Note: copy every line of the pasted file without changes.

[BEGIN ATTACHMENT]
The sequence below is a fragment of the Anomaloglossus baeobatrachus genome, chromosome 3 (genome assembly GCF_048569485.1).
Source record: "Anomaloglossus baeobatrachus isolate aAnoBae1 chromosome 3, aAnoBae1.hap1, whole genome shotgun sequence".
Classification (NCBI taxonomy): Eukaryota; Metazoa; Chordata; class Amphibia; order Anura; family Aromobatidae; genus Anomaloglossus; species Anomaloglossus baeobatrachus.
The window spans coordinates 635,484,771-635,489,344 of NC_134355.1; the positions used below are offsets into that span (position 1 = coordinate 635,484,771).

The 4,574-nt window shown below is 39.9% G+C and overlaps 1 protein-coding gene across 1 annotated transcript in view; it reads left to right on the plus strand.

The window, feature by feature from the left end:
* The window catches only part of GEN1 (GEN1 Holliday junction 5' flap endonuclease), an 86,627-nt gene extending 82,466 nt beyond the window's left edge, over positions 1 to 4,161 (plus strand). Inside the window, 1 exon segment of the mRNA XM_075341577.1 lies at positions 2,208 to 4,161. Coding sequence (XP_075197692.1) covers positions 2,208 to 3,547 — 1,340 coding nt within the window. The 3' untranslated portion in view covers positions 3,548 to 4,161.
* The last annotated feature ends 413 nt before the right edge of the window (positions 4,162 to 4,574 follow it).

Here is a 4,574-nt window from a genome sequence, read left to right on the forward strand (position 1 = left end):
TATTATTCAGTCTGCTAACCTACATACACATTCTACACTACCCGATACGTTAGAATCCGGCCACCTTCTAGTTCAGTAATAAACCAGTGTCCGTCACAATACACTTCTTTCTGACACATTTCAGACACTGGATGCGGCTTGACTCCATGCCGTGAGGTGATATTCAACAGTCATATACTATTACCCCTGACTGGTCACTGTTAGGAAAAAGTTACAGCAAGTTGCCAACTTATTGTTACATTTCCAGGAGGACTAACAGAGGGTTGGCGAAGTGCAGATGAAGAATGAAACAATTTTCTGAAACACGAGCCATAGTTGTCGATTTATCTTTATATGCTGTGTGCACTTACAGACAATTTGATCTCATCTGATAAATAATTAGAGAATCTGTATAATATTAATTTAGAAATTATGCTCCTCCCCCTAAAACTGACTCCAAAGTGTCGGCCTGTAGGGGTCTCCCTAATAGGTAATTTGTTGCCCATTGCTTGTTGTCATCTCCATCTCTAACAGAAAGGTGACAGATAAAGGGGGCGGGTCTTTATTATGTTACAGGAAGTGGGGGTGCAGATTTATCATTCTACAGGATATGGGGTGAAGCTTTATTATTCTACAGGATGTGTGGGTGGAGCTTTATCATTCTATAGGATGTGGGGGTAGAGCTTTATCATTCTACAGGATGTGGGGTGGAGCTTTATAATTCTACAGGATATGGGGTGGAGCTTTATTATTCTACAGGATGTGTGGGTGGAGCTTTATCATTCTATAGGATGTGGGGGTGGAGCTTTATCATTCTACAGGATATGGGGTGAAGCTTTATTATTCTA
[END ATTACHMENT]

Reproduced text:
The sequence below is a fragment of the Anomaloglossus baeobatrachus genome, chromosome 3 (genome assembly GCF_048569485.1).
Source record: "Anomaloglossus baeobatrachus isolate aAnoBae1 chromosome 3, aAnoBae1.hap1, whole genome shotgun sequence".
Classification (NCBI taxonomy): Eukaryota; Metazoa; Chordata; class Amphibia; order Anura; family Aromobatidae; genus Anomaloglossus; species Anomaloglossus baeobatrachus.
The window spans coordinates 635,484,771-635,489,344 of NC_134355.1; the positions used below are offsets into that span (position 1 = coordinate 635,484,771).

The 4,574-nt window shown below is 39.9% G+C and overlaps 1 protein-coding gene across 1 annotated transcript in view; it reads left to right on the plus strand.

The window, feature by feature from the left end:
* The window catches only part of GEN1 (GEN1 Holliday junction 5' flap endonuclease), an 86,627-nt gene extending 82,466 nt beyond the window's left edge, over positions 1 to 4,161 (plus strand). Inside the window, 1 exon segment of the mRNA XM_075341577.1 lies at positions 2,208 to 4,161. Coding sequence (XP_075197692.1) covers positions 2,208 to 3,547 — 1,340 coding nt within the window. The 3' untranslated portion in view covers positions 3,548 to 4,161.
* The last annotated feature ends 413 nt before the right edge of the window (positions 4,162 to 4,574 follow it).

Here is a 4,574-nt window from a genome sequence, read left to right on the forward strand (position 1 = left end):
TATTATTCAGTCTGCTAACCTACATACACATTCTACACTACCCGATACGTTAGAATCCGGCCACCTTCTAGTTCAGTAATAAACCAGTGTCCGTCACAATACACTTCTTTCTGACACATTTCAGACACTGGATGCGGCTTGACTCCATGCCGTGAGGTGATATTCAACAGTCATATACTATTACCCCTGACTGGTCACTGTTAGGAAAAAGTTACAGCAAGTTGCCAACTTATTGTTACATTTCCAGGAGGACTAACAGAGGGTTGGCGAAGTGCAGATGAAGAATGAAACAATTTTCTGAAACACGAGCCATAGTTGTCGATTTATCTTTATATGCTGTGTGCACTTACAGACAATTTGATCTCATCTGATAAATAATTAGAGAATCTGTATAATATTAATTTAGAAATTATGCTCCTCCCCCTAAAACTGACTCCAAAGTGTCGGCCTGTAGGGGTCTCCCTAATAGGTAATTTGTTGCCCATTGCTTGTTGTCATCTCCATCTCTAACAGAAAGGTGACAGATAAAGGGGGCGGGTCTTTATTATGTTACAGGAAGTGGGGGTGCAGATTTATCATTCTACAGGATATGGGGTGAAGCTTTATTATTCTACAGGATGTGTGGGTGGAGCTTTATCATTCTATAGGATGTGGGGGTAGAGCTTTATCATTCTACAGGATGTGGGGTGGAGCTTTATAATTCTACAGGATATGGGGTGGAGCTTTATTATTCTACAGGATGTGTGGGTGGAGCTTTATCATTCTATAGGATGTGGGGGTGGAGCTTTATCATTCTACAGGATATGGGGTGAAGCTTTATTATTCTA